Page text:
Author: Andrew Crocker, Political Science Instructor, Ozarks Technical Community College
It’s a well-known maxim in teaching any class that the best way to get people interested in the subject is to make them care about it. That’s doubly true for Political Science, a field with immediacy, life impacts and cultural explosiveness.
Once you get a foothold into a subject your students find interesting, it opens up lots of questions. Students often do independent research to follow up on real-world events and the materials you cover in class. Sometimes you’ll receive an email from a student about something you discussed in class that came up in a news article they read.
Nothing is better for this than real political events. They’re automatically jam-packed with drama, and invite a ton of discussion over the issues that matter to students.
Students also generally love being involved in the classroom. Rather than passively listening to a lecture, many students relish the chance to form their own opinions, discuss among themselves and bounce their observations off you for your feedback. This exercise is also a great opportunity for you to reaffirm your students’ sharp political observations.
As the Inauguration approaches in January, plan to utilize this event to foster student engagement. Here’s an exercise my students have generally enjoyed:
Have your students watch the Inaugural Address.
It will take place on Wednesday, January 20, 2021.
These addresses have been anywhere from 15 to 25 minutes in the past. Consider if your students are political beginners; you can always cap the amount of time you expect them to watch at 30 minutes.
Ensure your students have access to the address.
Many of your students have jobs or other commitments that prevent them from watching. Other students may not have televisions. Fortunately, YouTube has you covered. Most, if not all, news outlets will livestream the Inaugural Address on their YouTube pages, but more importantly, it will later appear in its entirety on their pages. You can send links to your students shortly after the speech in real time.
Assign your students to write a short summary of what they watched and their general feedback.
The paper should have a low-enough threshold. Half of the paper should request students to summarize the speech. What interested them? What statements did they think were interesting, and why? Ask students to provide examples.
The second half of the paper should be students’ general feedback. What did you like, and what did you not like? Was this a rhetorical masterpiece? If there wasn’t, what would you have preferred to hear? This forces students to first consider the speech objectively, then subjectively.
Grade their work lightly.
This is a paper you will grade lightly. What’s important is students were able to observe the speech and make rational summaries and comments about them—whether you agree with them or not.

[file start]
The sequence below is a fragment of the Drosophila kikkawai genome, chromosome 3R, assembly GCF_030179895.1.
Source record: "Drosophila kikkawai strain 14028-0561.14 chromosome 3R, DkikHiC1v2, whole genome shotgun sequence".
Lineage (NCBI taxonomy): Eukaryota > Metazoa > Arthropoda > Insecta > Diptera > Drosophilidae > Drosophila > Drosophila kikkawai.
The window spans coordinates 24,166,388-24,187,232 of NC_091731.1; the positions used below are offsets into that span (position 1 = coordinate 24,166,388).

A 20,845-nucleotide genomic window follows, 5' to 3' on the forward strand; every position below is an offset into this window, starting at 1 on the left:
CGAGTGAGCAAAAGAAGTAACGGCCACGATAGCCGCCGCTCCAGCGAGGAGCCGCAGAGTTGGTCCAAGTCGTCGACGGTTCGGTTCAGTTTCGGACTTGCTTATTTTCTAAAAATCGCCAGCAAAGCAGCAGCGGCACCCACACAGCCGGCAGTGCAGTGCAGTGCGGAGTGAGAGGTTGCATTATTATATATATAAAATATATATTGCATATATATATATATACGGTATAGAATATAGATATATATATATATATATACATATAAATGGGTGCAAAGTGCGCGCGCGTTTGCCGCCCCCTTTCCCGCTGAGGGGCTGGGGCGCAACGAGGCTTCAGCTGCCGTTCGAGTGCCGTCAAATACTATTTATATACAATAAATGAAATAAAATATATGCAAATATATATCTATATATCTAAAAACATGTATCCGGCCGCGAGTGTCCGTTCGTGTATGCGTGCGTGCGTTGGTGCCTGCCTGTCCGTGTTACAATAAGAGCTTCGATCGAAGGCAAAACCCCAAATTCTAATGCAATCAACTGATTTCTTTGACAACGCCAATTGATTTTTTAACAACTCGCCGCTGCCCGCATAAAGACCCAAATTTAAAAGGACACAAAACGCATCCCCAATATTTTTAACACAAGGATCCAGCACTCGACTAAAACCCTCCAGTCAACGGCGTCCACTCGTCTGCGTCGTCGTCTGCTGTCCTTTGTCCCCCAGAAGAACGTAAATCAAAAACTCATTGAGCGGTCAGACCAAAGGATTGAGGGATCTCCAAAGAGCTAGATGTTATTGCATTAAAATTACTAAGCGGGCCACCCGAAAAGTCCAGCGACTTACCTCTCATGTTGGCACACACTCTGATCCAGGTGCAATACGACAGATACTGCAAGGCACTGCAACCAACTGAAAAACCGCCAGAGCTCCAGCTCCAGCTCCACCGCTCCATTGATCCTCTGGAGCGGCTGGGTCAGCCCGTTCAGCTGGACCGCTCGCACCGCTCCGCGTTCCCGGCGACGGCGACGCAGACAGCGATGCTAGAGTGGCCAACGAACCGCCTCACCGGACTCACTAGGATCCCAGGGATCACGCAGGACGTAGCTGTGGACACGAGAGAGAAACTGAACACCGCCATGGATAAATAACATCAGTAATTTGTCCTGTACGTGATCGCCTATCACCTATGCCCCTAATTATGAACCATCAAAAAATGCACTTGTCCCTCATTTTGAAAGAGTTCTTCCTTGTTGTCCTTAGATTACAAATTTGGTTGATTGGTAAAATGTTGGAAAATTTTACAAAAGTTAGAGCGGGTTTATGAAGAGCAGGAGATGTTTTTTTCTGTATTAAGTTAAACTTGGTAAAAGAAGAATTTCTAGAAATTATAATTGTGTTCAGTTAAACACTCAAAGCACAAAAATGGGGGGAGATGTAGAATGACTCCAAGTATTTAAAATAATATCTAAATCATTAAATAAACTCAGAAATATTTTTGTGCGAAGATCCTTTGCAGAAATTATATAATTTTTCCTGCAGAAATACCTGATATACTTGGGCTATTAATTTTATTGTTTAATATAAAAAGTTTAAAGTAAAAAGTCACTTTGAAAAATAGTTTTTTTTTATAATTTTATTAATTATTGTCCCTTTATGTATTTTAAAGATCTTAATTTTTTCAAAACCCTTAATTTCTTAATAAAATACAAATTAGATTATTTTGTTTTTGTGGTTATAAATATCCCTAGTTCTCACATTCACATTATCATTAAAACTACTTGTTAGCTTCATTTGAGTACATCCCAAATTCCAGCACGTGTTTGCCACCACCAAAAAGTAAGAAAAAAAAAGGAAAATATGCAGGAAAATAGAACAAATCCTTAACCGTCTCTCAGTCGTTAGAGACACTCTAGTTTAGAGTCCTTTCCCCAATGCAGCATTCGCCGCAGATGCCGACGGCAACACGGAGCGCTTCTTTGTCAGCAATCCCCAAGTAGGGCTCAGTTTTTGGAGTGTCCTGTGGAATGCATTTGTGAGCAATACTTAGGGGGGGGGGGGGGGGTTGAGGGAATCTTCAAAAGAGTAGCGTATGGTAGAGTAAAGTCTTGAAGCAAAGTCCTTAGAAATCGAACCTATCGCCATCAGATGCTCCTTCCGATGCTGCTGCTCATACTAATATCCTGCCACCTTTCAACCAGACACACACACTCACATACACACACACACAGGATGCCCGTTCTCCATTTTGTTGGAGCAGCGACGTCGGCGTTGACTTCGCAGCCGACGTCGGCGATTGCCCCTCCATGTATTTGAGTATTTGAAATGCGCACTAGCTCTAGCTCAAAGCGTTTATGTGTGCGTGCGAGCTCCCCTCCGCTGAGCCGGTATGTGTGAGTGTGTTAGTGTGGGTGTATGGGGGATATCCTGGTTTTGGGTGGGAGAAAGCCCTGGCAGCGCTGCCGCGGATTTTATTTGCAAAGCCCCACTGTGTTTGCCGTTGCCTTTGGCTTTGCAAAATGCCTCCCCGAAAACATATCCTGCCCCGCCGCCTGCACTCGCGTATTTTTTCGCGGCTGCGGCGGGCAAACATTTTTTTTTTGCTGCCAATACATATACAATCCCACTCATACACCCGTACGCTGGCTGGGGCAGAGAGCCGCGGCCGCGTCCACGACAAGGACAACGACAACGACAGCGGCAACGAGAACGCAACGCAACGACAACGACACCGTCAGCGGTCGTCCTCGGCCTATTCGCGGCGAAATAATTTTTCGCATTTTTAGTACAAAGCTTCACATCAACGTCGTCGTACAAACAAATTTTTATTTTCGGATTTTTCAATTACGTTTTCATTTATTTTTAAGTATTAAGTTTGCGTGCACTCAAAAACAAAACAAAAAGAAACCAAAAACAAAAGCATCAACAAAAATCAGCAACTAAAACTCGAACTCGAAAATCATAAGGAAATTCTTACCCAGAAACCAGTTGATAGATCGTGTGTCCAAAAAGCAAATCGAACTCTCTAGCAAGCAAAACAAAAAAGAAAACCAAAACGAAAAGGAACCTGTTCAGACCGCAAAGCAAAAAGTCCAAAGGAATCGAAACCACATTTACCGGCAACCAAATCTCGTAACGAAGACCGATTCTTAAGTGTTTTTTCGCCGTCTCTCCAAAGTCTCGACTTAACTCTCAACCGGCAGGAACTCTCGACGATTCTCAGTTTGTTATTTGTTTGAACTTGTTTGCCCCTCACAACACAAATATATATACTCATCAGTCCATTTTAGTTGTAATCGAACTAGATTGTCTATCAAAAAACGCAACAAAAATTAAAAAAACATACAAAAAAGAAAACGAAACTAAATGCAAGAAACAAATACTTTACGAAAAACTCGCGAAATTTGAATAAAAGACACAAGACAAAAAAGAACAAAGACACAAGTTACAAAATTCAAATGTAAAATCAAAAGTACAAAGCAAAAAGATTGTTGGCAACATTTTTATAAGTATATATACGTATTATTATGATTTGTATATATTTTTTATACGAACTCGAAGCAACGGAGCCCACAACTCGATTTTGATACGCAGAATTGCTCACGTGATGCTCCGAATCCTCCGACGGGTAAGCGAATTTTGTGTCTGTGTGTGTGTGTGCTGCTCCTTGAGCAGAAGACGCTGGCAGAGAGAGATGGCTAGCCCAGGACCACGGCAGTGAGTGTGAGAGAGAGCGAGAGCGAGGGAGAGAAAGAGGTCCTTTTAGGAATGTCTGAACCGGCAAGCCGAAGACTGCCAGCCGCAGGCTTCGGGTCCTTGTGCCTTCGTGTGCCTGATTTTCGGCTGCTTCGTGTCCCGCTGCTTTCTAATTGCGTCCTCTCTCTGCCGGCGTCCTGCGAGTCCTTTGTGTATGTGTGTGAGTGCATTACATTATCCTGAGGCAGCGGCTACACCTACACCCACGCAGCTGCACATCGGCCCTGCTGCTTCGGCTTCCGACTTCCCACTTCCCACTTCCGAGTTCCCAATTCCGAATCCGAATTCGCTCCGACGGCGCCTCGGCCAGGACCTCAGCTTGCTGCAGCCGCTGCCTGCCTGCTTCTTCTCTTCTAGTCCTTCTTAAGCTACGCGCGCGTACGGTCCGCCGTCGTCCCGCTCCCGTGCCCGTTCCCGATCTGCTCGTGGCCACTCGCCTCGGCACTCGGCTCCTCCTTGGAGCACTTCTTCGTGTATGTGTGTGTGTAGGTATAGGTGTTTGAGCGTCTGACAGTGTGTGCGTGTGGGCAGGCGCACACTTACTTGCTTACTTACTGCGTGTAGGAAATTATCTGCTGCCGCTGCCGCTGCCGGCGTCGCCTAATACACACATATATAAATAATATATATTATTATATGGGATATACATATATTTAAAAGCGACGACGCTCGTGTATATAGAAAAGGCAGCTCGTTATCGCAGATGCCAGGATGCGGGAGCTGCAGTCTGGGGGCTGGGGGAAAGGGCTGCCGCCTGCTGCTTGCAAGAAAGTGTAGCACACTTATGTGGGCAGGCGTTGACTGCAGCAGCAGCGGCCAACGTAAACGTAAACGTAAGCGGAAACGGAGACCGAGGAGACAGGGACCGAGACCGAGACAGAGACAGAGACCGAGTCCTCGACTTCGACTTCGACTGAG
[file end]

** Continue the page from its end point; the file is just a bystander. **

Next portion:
So long as they did this, consider giving them full credit. We’re not just trying to teach them about the subject. We’re also trying to build up their confidence so they can better express themselves as voters going forward.
Give students a couple days to complete the assignment.
These speeches are often in the middle of the day and asking them to watch a 20-minute speech and write a short paper about it might be too much work for a quick turnaround. Students may benefit from the extra time anyway to ruminate on what they heard.
In class, put students in small groups and ask them to discuss what they liked and disliked about the Inaugural Address.
If you’re meeting in-person, make sure every student group pulls out a piece of scrap paper and writes all their names on it, for participation points. For online courses, ask that each group types up their group’s discussion.
Prepare for many students to have strong opinions. Five to eight minutes is not enough time to discuss among themselves, but that’s because you’re about to have their feedback shared with the class.
Have the groups share their feedback.
You’re almost certainly going to interrupt the class so you can ask each group about their feedback. Using either a whiteboard or blank document, write down each group’s findings. Walk through each group, one item at a time. Highlight instances where they agree with each other, and where they disagree with each other.
Conduct the conversation in a positive, supportive manner.
Greet every observation by agreeing with it or providing some context. You’re welcome to occasionally disagree with students if they introduce wild or conspiratorial ideas.
But for the most part, every observation should be met with context. Also, feel free to ask students for examples. At every step of the way, you should remind students that virtually all their feedback is reasonable and makes sense.
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